On this holiday weekend, let’s launch just one more red-white-and-blue skyrocket to honor Justin Amash, an honorable and perhaps courageous conservative Congressman from the west side of the Michigan mitten.
On the Fourth of July, Amash declared his independence from a Republican Party that promotes cruelty to migrants and bigotry toward fellow citizens. It supports a demagogic President who poisoned our most patriotic holiday Thursday with a militaristic pageant to boost his dangerous and chaotic rule.
That President, Donald Trump, reacted quickly to how Amash fled the Trumpist cult of right-wing nationalism.
“One of the dumbest and most disloyal men in Congress,” Trump belched on Twitter. “A total loser!” In the recent past, Trump described Amash as a “total lightweight.”
In his knee-jerk reaction, Trump griped because Amash was not “loyal” to Trump. Instead, Amash was loyal to American values. He emphasized it by tweeting out the Declaration of Independence shortly after publishing his decision in the Washington Post.
“My parents, both immigrants, were Republicans,” Amash wrote in the Post. “. . . The two-party system has evolved into an existential threat to American principles and institutions . . . . . . If we continue to take America for granted, we will lose it.”
Amash pulled his punch by faulting “the two-party system.” No Democratic administration locked kids in cages at the border.
In Amash’s Michigan, it isn’t the Democrats who have gerrymandered voting districts or sent to Trump’s cabinet the incompetent and destructive Michiganders Betsy DeVos, Tom Price and Ben Carson.
Riding Tea Party Wave
Compared to them, Amash improved the image of Michigan Republicans, when he was one. And his change of heart could herald progress in this state and the other 49.
Amash first came to Congress in 2011 as part of the Tea Party backlash against President Barack Obama. He helped found the “Freedom Caucus” of reactionary Republicans.
Most of these zealots still support Trump’s toxic policies that play upon fear and resentment and denial of proven facts. But Amash can no longer play along.
After reading the investigative report of special counsel Robert Mueller about Russian interference in Trump’s election, Amash became the first Republican to call for Trump’s impeachment.
Amash said he was appalled by “elements of obstruction” by Trump. And Amash accused Attorney General William Barr of misrepresenting Mueller’s findings to protect Trump.
“Barr has so far successfully used his position to sell the president’s false narrative to the American people,” Amash wrote last month.
When Republican House leader Kevin McCarthy of California dismissed Amash as merely trying to get attention, Amash said “I’m a principled, constitutional conservative . . . I read the Mueller report. I’m sure he (McCarthy) didn’t read it. He resorted to ad hominem attacks.”
Amash said Thursday he plans to run for his House seat in 2020 as an independent candidate in the Third District, around Grand Rapids, Gerald Ford’s old district.
“I did what I thought was right,” he said. “People need to stand up for what is right.”
Would Amash for President Hurt or Help Trump?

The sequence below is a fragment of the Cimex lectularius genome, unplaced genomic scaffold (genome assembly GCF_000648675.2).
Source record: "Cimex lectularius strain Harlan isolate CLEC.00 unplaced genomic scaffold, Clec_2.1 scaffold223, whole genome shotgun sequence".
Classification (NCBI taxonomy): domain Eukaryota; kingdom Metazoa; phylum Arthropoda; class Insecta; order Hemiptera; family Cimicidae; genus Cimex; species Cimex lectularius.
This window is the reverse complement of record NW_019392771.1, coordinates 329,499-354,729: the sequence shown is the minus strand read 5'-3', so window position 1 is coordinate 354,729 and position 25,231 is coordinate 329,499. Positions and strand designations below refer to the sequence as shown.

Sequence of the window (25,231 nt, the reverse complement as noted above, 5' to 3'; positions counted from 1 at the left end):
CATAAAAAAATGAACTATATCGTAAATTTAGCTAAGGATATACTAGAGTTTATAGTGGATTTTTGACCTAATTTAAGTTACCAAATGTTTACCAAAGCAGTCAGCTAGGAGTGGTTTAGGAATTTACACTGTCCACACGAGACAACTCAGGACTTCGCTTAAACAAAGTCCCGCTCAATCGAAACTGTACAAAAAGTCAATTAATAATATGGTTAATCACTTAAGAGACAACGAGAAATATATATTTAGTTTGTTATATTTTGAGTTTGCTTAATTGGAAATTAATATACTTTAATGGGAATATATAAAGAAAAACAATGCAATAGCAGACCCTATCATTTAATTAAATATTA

But might he try instead for a bigger prize that Ford, too, once held? If chosen by the Libertarian Party, Amash could run against Trump for president. In a recent interview with CNN, he said he would not rule out a third-party try.
“Is it possible for anyone to shake it up and make a difference?” Amash said. “I don’t know.”
And what effect might an Amash candidacy have on Trump’s bid for re-election against one of the nearly two-dozen Democrats currently in the race?
With the help of Russian propaganda on Facebook, Trump narrowly took Michigan in 2016 in an upset over Hillary Clinton.
But the 2018 state-wide elections and recent polls show Michigan moving left and blue even as undemocratic gerrymandering allows hicks from the sticks to hold hostage the Legislature in Lansing.
A lone-wolf conservative who usually tilts toward Republican red, Amash on a presidential ballot could appeal to right-wingers in Michigan and other states who would never vote for a Democrat but can no longer stomach Trump’s chronic rudeness, reflexive crudeness and obvious instability.
Or, conversely, disappointed Democrats in and out of Michigan who might not like their party’s candidate could choose, instead, to cast a symbolic vote for a maverick who is showing a peculiar and rare type of political fortitude.
Should this cost the Democrats the White House, Amash would then be remembered as another spoiler, like Ralph Nader.
But when Amash says his nation is in a “partisan death spiral,” perhaps we should take him seriously. He fears, he says, that the two-party system has evolved into “an existential threat to American principles and institutions.”
Trump loves to use words like “tough” and “strong.” He mocks foes like Amash as “weak” and “lightweight.” Wouldn’t it be fun to see Amash on a stage with Trump as third party in a debate? It might be a “tough” and “strong” conversation.
At the very least, by calling for Trump’s impeachment and leaving his party, Amash is willing to shed his seat for higher principle. He is showing a conscience. By current standards, that is a profile in courage.